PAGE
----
Al Udeid Air Base, Qatar (Reuters): With its wall-sized screens simultaneously showing America's air wars in Iraq, Syria and Afghanistan, this war room at the heart of America's biggest military campaigns is already something of a technological marvel.
"It's state of the art but too slow for the future," said General David Goldfein, chief of staff of the Air Force, who is visiting the center at Qatar's Al Udeid Air Base this week with Air Force Secretary Heather Wilson.
Enter innovation to bridge the gap. The Qatar-based operations center is undergoing a series of upgrades to its top-secret computer systems to transform how war planners here do business.
The Combined Air Operations Center, known in military-speak as the "CAOC," is grappling with a dizzying amount of data and intelligence flowing in from sources like satellites, drones, radar and U.S. aircraft flying over Middle East hot spots and bombing Islamic State positions.
Lieutenant General Jeffrey Harrigian, head of U.S. Air Force's operations throughout the region, has championed the technology push with Goldfein's support to take better advantage of that data.
That will often mean lessening the roles of humans in jobs that can now be done more efficiently and accurately by computer software.
New software is being developed in partnership with the Pentagon's Silicon Valley arm, known as the Defense Innovation Unit Experimental, the goal of which is to speed delivery of technology to the front lines.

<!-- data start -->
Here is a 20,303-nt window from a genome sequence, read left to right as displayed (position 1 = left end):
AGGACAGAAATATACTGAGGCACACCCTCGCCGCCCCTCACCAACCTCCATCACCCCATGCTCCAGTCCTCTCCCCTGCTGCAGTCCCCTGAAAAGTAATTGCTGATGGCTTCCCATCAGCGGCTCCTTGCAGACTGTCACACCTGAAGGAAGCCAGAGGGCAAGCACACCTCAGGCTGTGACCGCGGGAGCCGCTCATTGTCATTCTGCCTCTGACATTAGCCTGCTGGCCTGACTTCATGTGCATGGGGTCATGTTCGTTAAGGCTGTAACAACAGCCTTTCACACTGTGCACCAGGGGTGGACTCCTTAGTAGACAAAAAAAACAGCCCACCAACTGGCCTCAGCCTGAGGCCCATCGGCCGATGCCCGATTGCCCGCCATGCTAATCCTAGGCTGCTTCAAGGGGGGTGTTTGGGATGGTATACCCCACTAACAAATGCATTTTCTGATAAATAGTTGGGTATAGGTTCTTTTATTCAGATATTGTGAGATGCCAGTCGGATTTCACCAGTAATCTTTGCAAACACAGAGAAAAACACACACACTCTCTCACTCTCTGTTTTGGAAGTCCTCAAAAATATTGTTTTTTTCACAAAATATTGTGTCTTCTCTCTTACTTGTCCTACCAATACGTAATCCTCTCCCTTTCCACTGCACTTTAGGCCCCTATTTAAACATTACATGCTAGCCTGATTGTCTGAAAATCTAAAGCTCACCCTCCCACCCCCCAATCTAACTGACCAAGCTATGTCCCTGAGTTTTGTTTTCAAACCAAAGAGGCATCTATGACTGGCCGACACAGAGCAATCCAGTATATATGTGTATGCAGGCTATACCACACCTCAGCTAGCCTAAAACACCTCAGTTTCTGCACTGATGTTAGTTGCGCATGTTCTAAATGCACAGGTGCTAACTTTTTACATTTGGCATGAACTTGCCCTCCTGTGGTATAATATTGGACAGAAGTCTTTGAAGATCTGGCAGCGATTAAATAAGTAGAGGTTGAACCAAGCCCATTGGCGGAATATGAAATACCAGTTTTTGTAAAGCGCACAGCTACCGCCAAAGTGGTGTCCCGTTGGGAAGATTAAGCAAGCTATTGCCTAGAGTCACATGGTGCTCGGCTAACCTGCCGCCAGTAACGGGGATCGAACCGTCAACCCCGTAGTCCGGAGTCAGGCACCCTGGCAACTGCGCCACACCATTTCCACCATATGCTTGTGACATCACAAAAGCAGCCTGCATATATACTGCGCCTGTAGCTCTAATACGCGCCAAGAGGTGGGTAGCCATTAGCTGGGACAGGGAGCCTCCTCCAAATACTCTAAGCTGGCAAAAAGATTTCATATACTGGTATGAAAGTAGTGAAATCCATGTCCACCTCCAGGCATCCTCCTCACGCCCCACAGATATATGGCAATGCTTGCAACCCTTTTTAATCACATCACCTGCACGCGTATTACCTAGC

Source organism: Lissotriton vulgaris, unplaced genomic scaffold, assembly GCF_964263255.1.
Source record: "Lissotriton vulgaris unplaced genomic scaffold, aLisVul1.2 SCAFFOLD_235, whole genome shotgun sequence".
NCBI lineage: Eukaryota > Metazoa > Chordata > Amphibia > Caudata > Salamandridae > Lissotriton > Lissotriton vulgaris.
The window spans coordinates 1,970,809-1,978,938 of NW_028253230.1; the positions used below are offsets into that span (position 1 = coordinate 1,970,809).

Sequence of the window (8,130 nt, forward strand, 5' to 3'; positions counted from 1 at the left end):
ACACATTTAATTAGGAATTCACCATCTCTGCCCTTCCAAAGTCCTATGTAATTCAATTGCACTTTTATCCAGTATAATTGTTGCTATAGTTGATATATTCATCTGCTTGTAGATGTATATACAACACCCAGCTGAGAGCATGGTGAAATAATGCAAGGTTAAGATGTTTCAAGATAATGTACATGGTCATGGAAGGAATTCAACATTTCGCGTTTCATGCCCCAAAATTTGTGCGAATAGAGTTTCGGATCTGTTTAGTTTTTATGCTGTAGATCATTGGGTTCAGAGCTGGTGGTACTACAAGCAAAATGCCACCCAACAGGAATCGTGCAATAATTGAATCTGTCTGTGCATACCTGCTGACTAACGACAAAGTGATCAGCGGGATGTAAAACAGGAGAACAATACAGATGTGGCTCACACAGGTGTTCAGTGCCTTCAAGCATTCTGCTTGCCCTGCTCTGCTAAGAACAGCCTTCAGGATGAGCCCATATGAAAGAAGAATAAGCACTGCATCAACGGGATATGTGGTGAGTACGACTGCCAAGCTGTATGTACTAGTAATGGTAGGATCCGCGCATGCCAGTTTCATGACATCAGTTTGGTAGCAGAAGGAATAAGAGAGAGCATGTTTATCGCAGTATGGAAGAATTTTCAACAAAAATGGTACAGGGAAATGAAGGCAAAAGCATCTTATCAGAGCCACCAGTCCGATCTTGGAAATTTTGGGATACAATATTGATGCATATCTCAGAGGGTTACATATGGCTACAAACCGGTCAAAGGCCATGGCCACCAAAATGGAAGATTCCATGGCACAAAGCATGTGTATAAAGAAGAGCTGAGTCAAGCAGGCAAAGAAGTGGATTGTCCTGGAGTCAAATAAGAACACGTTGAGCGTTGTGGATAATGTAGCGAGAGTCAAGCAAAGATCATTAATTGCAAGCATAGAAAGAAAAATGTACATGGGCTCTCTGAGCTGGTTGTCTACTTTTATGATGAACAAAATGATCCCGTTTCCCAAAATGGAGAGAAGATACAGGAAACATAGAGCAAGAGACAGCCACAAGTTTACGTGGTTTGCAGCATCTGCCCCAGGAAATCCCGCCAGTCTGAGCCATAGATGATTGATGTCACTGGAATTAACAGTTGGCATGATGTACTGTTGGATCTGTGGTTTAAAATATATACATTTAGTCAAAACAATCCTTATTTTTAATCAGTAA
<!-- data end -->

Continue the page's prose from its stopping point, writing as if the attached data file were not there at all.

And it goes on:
"I saw an opportunity to provide a tool to our airmen in a short period of time that would not only improve our effectiveness but our efficiency," Harrigian said in an interview, adding that the effort got underway last year.
One such application in the works will simplify the way the Air Force plans air strikes against potential targets, consolidating data from separate programs that, as of now, do not synch with each other.
Perhaps the biggest advancement so far is a software tool introduced early this year that is already guiding one of the most logistically complicated missions of the wars - refueling U.S. warplanes while they are in flight.
Previously, war planners used an excel worksheet and a white board to pair U.S. warplanes with specialized "tanker" jets that can refuel them in the air.
It used to take a planning team a combined 35 to 40 hours each day to get the job done. With the new software, that time has been cut in half, the Air Force said.
The so-called "tanker planning tool" was also developed in months, not years, something that is an anomaly in the Pentagon's often laborious acquisition system.
"The standard acquisition system was not going to get us the product we wanted," Harrigian said, explaining that his own team could sit next to the coders, telling them what they needed the tanker planning tool to do.
Harrigian said his team in Qatar has also taken important steps to improve the way it reviews intelligence data, helping him to view battlefield trends in new ways.
Of particular interest to Harrigian are air defenses in Syria, employed by Russian and Syrian forces.
"I said, 'I need a better understanding of a pattern of life of what the Syrian and Russian (integrated air defenses) are doing,'" Harrigian said.
"So those guys reached back to locations in the States where they had basically the software and infrastructure."